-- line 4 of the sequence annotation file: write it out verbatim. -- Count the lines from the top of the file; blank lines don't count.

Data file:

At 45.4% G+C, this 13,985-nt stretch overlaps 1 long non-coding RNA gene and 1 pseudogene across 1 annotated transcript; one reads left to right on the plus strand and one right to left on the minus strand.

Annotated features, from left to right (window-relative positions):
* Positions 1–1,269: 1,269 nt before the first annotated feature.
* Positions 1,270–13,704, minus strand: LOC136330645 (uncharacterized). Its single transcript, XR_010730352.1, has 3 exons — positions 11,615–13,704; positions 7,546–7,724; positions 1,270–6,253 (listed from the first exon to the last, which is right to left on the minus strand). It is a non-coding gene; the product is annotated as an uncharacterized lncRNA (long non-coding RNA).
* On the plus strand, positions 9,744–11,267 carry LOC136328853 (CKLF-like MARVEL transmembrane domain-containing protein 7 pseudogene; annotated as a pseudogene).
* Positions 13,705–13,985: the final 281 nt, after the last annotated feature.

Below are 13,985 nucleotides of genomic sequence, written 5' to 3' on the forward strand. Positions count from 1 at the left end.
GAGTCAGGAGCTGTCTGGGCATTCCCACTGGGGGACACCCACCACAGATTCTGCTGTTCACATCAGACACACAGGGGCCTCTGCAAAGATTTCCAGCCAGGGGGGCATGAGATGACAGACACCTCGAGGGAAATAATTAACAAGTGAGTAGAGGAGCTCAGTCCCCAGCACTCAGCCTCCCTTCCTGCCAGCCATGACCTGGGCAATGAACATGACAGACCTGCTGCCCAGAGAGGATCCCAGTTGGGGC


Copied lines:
* Positions 1,270–13,704, minus strand: LOC136330645 (uncharacterized). Its single transcript, XR_010730352.1, has 3 exons — positions 11,615–13,704; positions 7,546–7,724; positions 1,270–6,253 (listed from the first exon to the last, which is right to left on the minus strand). It is a non-coding gene; the product is annotated as an uncharacterized lncRNA (long non-coding RNA).